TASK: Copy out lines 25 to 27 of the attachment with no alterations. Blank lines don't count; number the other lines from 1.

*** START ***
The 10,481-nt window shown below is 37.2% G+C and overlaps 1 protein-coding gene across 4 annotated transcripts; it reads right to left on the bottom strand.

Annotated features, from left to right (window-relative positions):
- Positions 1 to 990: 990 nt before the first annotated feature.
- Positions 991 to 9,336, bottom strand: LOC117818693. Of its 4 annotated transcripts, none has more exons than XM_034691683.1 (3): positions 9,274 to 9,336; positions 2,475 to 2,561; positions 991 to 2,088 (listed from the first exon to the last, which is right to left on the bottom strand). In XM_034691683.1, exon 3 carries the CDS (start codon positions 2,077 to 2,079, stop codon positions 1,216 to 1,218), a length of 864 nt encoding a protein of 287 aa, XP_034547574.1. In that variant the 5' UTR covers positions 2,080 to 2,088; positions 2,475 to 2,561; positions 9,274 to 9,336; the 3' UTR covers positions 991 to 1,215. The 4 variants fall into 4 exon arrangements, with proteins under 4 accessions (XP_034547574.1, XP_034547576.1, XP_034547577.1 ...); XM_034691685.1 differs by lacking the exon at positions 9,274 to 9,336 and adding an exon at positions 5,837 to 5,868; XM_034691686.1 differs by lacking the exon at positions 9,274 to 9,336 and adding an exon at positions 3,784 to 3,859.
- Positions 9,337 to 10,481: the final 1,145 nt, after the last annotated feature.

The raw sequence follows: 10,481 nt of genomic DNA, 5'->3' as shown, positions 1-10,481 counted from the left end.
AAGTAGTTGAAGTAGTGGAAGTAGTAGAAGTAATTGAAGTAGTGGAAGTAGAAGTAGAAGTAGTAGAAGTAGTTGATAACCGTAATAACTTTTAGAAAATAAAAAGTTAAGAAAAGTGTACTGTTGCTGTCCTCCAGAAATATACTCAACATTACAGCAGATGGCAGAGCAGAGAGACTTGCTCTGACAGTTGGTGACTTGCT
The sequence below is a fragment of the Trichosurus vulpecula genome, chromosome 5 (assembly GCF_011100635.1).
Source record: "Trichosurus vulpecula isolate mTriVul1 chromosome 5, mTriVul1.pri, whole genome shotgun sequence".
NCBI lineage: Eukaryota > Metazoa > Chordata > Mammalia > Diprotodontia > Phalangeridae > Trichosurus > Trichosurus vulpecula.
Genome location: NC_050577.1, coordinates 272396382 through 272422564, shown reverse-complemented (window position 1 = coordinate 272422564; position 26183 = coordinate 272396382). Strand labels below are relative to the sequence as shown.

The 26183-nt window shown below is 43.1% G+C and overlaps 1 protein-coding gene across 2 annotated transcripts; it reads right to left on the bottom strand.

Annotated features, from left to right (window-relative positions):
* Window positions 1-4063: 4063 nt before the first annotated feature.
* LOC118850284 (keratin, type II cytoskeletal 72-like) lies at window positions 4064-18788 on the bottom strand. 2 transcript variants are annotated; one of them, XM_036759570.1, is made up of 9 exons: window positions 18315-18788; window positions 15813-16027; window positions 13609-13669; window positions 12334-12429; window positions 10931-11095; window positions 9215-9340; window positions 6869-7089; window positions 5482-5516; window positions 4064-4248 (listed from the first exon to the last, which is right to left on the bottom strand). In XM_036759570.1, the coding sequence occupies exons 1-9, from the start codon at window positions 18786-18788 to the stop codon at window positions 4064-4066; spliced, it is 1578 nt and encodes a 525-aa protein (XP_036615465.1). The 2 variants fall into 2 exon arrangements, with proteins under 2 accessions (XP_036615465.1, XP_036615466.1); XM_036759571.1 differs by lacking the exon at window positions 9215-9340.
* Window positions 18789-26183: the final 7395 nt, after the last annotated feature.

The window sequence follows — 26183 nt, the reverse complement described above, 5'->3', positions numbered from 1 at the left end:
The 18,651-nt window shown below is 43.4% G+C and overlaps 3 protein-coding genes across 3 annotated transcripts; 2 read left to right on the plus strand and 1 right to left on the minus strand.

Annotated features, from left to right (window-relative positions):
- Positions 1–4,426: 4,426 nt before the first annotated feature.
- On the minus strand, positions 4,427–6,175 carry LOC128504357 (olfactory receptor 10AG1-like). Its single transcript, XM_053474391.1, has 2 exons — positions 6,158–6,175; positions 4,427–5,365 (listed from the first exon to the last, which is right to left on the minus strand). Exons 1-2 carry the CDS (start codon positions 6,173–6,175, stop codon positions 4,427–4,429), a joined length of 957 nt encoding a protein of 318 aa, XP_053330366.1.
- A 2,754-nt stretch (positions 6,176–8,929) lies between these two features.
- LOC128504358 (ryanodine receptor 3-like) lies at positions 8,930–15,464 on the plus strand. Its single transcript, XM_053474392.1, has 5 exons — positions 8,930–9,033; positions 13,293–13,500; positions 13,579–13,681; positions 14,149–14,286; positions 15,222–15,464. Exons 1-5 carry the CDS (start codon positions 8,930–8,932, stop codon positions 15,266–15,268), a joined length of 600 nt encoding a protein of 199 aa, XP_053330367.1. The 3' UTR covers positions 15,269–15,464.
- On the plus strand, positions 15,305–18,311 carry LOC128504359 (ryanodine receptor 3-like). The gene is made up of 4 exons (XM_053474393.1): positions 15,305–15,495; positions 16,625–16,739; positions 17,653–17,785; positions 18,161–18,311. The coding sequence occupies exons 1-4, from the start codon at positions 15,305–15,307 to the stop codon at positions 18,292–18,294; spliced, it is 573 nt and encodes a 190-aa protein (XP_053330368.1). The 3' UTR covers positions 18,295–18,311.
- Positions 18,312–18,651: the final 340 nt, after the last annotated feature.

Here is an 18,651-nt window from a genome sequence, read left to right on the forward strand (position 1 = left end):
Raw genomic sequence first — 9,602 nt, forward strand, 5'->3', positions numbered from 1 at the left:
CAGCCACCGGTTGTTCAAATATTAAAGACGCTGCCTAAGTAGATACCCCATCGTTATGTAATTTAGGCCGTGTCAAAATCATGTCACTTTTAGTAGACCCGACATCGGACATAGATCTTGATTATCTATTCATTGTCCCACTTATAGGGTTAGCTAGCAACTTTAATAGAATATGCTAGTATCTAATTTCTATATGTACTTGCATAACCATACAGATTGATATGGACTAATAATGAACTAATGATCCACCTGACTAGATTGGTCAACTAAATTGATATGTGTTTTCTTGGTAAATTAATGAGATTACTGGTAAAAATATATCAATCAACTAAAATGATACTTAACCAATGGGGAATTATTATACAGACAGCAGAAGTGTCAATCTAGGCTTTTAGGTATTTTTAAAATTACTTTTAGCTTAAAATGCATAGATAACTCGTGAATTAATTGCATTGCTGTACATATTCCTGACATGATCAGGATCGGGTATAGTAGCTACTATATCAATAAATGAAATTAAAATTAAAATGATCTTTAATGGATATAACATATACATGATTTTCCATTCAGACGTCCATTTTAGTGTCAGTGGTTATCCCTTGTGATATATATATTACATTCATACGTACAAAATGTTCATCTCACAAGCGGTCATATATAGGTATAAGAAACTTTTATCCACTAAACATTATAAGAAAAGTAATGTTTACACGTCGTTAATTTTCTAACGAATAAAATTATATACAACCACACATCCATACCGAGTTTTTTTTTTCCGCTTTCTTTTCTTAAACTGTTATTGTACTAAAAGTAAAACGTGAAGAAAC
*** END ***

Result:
- Positions 18,312–18,651: the final 340 nt, after the last annotated feature.

Here is an 18,651-nt window from a genome sequence, read left to right on the forward strand (position 1 = left end):
Raw genomic sequence first — 9,602 nt, forward strand, 5'->3', positions numbered from 1 at the left: